What happened to Cory Richards on Mount Everest on April 28 when the climber became ill, and how that will affect the rest of the National Geographic Society’s 2012 expedition to Everest is not yet clear.
Richards had climbed to 23,000 feet with Conrad Anker, the expedition’s leader, on a reconnaissance and acclimatization hike toward the West Ridge route they planned to use to ascend the peak. Various accounts report that they turned back because Richards experienced shortness of breath and chest pain, or that his symptoms began after they turned back because of dangers posed by rock fall. But the pain in his left side led to a speedy descent of more than 5,000 feet, some of it with Richards being hauled in a sked, before he was finally airlifted from Base Camp seven hours later.
Cloud cover prevented a helicopter rescue from Camp 1, and the team decided that although crossing the Khumbu Icefall in the afternoon was risky, it was a better choice than keeping Richards at an elevation of 19,900 feet overnight.
“Late afternoon is not the time to pass through the Khumbu, which was steaming and creaking ominously, but we had no choice,” National Geographic writer Mark Jenkins reported in the Field Test blog. “It was a matter of weighing risks. Despite his condition, Cory flew down through the Icefall.”
From Base Camp, elevation 17,600 feet, Richards was airlifted by helicopter, despite adverse weather conditions, to Lukla and then on to a hospital in Kathmandu.
A pulmonary embolism, a blockage in the main arteries of the lungs often caused by blood clots, was suspected as the diagnosis, but the tests have come back negative.
The results of the tests have “turned up nothing,” says Dr. Peter Hackett, executive director of the Institute for High Altitude Medicine in Telluride who spoke with Richards’ doctor in Kathmandu earlier this week.
“Nobody knows what it was, but it went away,” Hackett says. “They definitely ruled out a pulmonary embolism with a CAT scan, and Cory’s heart seemed OK. They think he’s OK to go back up, but the National Geo team is a pretty nervous about it.”
There are other possible causes for the pain on the left side of his chest, Hackett says, but it’s all speculation. As is what would happen to Richards were he to return to altitude.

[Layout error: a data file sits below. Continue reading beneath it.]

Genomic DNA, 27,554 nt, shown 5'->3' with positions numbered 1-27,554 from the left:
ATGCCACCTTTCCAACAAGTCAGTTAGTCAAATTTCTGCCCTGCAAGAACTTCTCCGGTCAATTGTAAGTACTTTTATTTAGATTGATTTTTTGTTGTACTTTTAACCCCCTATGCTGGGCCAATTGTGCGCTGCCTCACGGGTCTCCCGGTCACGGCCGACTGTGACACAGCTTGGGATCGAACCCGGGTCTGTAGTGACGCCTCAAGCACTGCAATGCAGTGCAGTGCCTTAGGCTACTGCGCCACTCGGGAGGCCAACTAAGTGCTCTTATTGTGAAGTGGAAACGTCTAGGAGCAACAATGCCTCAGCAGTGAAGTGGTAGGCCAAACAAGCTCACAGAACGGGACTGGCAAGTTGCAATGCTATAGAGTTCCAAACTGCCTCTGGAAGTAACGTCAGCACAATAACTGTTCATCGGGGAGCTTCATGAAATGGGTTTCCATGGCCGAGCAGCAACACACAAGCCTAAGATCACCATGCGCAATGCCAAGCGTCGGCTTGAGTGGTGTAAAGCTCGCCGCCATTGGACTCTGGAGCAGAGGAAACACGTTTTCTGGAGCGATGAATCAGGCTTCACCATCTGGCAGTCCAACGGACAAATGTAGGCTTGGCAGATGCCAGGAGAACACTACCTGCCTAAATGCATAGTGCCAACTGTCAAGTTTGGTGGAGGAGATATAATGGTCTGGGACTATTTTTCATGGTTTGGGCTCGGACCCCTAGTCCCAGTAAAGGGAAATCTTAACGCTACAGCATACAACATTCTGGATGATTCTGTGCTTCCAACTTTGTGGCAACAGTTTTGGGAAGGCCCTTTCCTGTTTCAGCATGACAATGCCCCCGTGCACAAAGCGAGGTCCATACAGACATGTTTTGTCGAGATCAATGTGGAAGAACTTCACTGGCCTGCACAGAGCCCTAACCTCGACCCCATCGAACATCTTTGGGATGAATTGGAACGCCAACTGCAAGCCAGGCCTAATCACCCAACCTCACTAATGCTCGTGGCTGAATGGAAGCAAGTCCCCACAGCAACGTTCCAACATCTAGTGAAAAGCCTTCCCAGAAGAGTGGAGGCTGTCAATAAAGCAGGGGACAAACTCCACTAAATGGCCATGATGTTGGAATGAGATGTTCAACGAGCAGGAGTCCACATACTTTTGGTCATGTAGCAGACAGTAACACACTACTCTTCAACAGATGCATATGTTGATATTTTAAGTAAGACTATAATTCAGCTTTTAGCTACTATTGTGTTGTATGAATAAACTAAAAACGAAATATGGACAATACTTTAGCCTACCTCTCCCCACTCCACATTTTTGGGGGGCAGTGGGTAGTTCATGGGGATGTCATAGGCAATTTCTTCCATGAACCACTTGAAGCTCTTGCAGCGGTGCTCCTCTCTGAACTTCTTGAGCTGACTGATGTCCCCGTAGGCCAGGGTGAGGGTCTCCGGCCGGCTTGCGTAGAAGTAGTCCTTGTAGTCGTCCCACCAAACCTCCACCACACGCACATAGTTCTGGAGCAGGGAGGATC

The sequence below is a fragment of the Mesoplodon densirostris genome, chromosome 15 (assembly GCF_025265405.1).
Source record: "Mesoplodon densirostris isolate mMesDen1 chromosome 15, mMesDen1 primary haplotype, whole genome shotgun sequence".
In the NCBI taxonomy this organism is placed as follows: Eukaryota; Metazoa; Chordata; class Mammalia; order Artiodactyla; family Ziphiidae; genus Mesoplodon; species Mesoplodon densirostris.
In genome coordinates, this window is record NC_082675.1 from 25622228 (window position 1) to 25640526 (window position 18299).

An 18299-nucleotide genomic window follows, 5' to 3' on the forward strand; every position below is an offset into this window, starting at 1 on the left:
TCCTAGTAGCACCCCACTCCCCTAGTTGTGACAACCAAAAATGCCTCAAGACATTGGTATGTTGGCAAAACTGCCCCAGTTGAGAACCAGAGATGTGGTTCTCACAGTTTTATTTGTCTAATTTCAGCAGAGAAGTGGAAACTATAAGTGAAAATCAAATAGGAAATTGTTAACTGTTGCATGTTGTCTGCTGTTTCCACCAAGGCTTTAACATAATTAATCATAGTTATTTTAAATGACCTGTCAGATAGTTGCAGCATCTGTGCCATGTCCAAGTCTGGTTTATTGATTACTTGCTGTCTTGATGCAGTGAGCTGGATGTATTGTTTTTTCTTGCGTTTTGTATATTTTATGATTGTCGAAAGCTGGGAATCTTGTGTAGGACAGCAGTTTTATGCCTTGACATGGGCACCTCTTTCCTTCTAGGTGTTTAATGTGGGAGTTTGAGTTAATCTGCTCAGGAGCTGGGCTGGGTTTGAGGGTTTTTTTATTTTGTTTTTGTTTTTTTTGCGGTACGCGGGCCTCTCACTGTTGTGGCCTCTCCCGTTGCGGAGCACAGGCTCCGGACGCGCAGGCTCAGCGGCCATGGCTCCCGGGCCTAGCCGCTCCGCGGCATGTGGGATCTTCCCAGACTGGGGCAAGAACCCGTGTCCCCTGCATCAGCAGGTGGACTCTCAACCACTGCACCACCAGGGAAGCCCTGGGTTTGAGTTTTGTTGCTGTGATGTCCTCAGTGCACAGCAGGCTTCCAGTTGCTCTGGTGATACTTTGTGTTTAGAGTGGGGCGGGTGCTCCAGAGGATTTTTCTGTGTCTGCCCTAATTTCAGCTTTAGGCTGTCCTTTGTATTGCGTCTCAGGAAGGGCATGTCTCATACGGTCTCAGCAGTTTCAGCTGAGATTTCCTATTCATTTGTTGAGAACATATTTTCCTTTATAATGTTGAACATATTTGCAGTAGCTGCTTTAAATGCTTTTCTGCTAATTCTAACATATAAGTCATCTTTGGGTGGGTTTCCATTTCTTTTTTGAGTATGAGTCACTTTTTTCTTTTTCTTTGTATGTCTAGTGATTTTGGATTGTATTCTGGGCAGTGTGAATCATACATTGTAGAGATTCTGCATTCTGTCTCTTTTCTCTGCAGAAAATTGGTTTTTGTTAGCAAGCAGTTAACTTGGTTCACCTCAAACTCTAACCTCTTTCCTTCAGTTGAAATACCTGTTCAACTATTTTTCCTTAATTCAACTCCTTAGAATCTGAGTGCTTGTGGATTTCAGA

“There’s no diagnosis, so there’s no way to know if it might have had to do with altitude or not,” Hackett says. “The big question is can he go back up without knowing exactly what it was?” Without knowing, it’s possible he could go back to altitude and have the same problem again.
“Stranger things have happened, but the good news is that he’s fine. There’s no major problem,” Hackett says.
National Geographic has reported that Richards will return to Everest, though the decision on whether he will attempt the West Ridge is likely to fall to the expedition leader, Anker.
In a May 1 dispatch, Anker said, “Regarding Cory, it’s wait and see. And something like this, where a climber’s health is compromised at certain elevations, still 2,000 meters below the summit — it’s not the prudent thing to have the climber come back up and go back into the invisible grip of altitude.”
Anker estimated then that, based on weather and snow conditions, a summit push was likely 10 or more days out.
This was Richards’ first attempt on Mount Everest (see “Getting a grip” in the March 15 issue of Boulder Weekly). He has called the expedition “the culmination of my career as a photographer and climber” in the National Geographic Field Test blog and said it “is the realization of a partnership, friendship, and mentorship that reaches beyond words.”
For additional information, photos and updates on the National Geographic expedition to Mount Everest in 2012, visit natgeo.com/ everest.